12hr Red Wine Tri-Tip

A few weekends ago we went to this restaurant, and when the waiter presented the menu he spent minutes talking about their “red wine braised beef chuck”…how they let it simmer in wine for 12 hours over night, how it just fell apart, how rarely people make such dishes at home, how highly he recommended it, and how we just had to try it out…
…so I ordered a breast of duck.

While he kept going on I was thinking to myself: “I’ve got a slow-cooker, I’ve got wine, and I’ve got meat…I’ll just make my own version of that delicious sounding dish at home, and go for something else instead.”
I know he noticed that I carefully listened with interest to every word he said describing that dish…because the look on his face when I, after his somewhat too long and excited monologue, ordered something so completely different was just priceless!

Anyway, a few days later I tried making a version of it, and it was not bad. Not bad at all.

The meat was definitely so tender it fell apart, and the flavor from the red wine was unmistakable. Very comforting.
Here’s what I did:

(Serves 4-6)

• 1 Beef Tri-Tip. (Chuck, Brisket etc would work just as fine.)
• 2 cup (5 dl) Beef Stock.
• Red wine. (Save your good wines for drinking though, cheaper ones work just fine for cooking…)
• 1 Onion, peeled and cut in quarts.
• 3 cloves of Garlic, crushed.
• 1 tbsp dried Thyme.
• 3 Bay Leaves.
• About 10 assorted Peppercorns.

How To:
On the evening the day prior to when you plan to eat the dish, trim the meat if needed and place it in a large bowl or pot.
Pour over the beef stock and add wine until the meat is completely covered.
Cover with a lid and put it in the fridge to let marinate over night.

The next day, about 10-12 hours before you plan to eat the dish, place the meat in a slow-cooker, add the rest of the ingredients, and pour over the wine/stock marinade.
Cook on low for 10-12 hours.

When done, carefully lift the meat out of the slow-cooker, let it rest for a little while, then cut the meat across the grains.

Serve with “Fauxtatoes” or Parsnip mash and some leafy greens.


8 thoughts on “12hr Red Wine Tri-Tip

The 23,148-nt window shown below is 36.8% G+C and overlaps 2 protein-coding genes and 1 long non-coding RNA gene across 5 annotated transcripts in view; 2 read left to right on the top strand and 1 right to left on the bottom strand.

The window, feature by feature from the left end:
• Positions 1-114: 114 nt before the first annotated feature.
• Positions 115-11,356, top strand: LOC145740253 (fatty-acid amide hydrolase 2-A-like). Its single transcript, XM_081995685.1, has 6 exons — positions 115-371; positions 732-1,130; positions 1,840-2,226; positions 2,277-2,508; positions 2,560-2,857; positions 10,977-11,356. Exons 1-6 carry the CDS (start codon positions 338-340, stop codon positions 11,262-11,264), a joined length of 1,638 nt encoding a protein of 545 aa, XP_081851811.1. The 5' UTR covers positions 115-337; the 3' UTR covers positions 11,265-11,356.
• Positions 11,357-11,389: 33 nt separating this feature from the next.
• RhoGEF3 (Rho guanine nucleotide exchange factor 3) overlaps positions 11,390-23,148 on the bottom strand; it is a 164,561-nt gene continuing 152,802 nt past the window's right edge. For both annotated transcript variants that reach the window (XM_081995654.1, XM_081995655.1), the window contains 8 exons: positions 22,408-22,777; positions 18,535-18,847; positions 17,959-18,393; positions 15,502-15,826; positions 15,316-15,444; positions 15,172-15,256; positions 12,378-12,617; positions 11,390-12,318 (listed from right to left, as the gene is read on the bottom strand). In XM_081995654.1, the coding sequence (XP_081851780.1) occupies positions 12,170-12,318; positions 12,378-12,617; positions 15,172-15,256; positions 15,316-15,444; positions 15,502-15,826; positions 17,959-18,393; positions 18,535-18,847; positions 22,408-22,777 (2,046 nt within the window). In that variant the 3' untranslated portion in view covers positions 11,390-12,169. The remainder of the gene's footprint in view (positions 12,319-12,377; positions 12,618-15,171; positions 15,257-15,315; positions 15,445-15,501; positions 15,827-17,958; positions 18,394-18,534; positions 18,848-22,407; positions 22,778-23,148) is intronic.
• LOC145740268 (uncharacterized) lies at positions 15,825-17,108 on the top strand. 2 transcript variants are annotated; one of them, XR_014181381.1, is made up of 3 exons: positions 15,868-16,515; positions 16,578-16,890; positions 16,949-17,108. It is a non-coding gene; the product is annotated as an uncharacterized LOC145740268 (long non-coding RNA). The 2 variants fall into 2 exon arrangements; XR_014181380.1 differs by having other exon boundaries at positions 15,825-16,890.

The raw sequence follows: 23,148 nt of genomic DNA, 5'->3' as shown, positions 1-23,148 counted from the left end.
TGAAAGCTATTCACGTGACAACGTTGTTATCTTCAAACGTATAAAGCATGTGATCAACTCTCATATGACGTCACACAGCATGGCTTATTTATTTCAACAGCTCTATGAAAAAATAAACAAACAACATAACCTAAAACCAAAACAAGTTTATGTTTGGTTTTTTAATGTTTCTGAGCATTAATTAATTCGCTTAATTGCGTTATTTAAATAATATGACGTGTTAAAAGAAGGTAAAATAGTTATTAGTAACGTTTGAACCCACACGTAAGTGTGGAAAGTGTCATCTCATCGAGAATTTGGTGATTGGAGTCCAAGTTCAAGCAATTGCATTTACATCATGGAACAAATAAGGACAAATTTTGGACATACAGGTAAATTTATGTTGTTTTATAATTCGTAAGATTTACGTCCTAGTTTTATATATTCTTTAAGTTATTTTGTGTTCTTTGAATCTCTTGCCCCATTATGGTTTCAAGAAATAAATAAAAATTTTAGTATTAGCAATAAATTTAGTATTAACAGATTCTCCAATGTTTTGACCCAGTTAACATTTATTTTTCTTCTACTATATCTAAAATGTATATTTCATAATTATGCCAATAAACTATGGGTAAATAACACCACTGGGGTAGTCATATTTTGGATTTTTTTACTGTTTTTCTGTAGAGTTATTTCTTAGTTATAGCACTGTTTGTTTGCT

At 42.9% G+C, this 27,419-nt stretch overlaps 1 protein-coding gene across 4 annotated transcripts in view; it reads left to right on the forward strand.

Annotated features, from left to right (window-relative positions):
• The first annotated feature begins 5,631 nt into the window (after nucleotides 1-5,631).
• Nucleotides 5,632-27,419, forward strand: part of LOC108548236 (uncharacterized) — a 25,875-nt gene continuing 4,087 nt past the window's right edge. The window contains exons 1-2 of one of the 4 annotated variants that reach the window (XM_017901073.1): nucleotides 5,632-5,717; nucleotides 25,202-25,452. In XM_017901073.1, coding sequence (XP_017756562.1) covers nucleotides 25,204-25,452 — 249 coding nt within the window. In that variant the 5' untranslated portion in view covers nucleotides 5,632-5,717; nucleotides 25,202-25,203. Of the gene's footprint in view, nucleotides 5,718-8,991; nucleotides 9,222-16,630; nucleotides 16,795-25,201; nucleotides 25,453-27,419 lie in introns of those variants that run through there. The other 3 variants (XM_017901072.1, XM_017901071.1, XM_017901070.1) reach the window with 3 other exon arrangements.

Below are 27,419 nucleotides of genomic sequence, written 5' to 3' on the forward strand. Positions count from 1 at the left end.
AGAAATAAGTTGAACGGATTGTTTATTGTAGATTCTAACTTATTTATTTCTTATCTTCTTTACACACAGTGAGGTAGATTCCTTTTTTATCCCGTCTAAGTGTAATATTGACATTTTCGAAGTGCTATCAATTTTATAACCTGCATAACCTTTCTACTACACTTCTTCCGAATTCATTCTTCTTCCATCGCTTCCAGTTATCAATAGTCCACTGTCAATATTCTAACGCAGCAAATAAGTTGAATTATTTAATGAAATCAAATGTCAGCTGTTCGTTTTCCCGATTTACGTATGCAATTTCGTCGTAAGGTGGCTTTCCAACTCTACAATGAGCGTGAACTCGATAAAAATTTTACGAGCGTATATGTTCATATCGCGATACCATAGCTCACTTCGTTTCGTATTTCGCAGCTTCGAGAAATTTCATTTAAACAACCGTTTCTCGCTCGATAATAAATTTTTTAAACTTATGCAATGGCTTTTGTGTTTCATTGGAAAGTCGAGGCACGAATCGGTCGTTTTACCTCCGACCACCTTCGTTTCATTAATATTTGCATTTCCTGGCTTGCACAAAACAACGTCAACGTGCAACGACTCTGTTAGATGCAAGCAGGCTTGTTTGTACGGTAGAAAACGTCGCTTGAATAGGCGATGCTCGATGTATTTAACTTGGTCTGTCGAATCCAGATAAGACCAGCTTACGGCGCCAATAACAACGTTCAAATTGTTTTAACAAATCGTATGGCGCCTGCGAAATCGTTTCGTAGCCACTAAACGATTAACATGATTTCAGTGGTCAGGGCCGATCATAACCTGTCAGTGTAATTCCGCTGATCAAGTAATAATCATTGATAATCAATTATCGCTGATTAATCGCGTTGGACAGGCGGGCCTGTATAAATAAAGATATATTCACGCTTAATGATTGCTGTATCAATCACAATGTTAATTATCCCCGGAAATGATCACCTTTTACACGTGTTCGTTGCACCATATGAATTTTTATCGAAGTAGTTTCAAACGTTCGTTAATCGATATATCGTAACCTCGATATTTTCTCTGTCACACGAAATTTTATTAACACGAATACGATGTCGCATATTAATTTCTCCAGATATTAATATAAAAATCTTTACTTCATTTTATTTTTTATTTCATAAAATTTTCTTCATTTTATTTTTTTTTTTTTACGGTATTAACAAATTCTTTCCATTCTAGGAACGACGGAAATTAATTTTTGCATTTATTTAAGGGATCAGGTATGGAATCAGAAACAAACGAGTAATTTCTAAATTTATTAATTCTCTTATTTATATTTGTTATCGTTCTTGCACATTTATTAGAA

1. Pingback: 12hr Red Wine Tri-Tip | Paleo Digest

  2. sorry…now I see”until completely covered”. Sadly I have a large crock pot so this could be a good quantity of red wine. Then again it might not be a sad thing! I have a sirloin tip roast. Would it be a waste of a good cut of meat to use this recipe?

    • Hi!

      Yep, until it’s covered…but don’t use the crock-pot for this step (ie marinating)!
      Use a bowl or a regular pot that is just large enough to fit the piece of meat…you will after it is done marinating transfer everything into the crock-pot to cook it, and then it does not have to cover it really…
      Sorry if I was unclear on this.

      I need to read in on what a sirloin tip roast translates to in Swedish to be sure what cut we’re talking about. It’s hard to say if a finer cut would be wasted or not, it all comes down to preferences. However, cooking for that amount of time I would generally recommend using a tougher cut.
      I’ll get back to you on this though…

      Edit: I think the equivalent cut is what we call “fransyska”… I’d say give it a shot, I definitely don’t think it would be wasted :)
      (Or put it in the freezer…I’m cooking something today it would be great for…the recipe will most likely end up on the blog next week) ;)

      Let me know if there is anything else, if not: good luck and hope you’ll like it! :)

      (If you do try it out, feedback would be much appreciated!) :)

    • Hi Ellen!

      Unfortunately my guess is that it would become way too sour.
      May I ask, is it the alcohol content that makes you hesitate on using wine, or other reasons?
      (If so a better option would be to go for alcohol free red wine. The small amount of alcohol that might be in it will most probably be far gone after the twelve hours in the crock-pot.)


  3. Hi,
    is it possible to cook this on low in the oven. Unfortunatelly I don’t have a slow crock-pot.


    • Hi Sabine!

      Now I have not tried this, so no promises…
      If you have a cast iron Dutch oven, I would either try to make it:

      1) Directly on the stovetop. Just bring to a very gentle simmer and regulate the heat so you keep it like that until done.


      2) bring it to a gentle simmer on the stove top while heating the lid in the oven, then as soon as it simmers put the warm lid on and run it at about 250F (120C). Check it every once in a while to make sure it’s just simmering and adjust the temperature if needed.

      Both ways will probably go faster than with a slow cooker, and never let it boil…just simmer.

      Also, I must take the moment to recommend purchasing a slow-cooker.
      There’s so much you can do with it, and it’s super convenient!
      May I ask where to live?
      I bought mine from Amazon UK…they have free delivery to many European countries for many items, and I got mine for about half the price off what they cost in Sweden + free delivery(!).
      If you live in Europe I’m happy to help you look up if they ship for free to your country, and send you the link to the one I got.
      (If you live in US I can try to help you too…guess they’re even cheaper there.)

      Either way, good luck with the recipe and I hope you’ll love it! :)

      Take care // Peter

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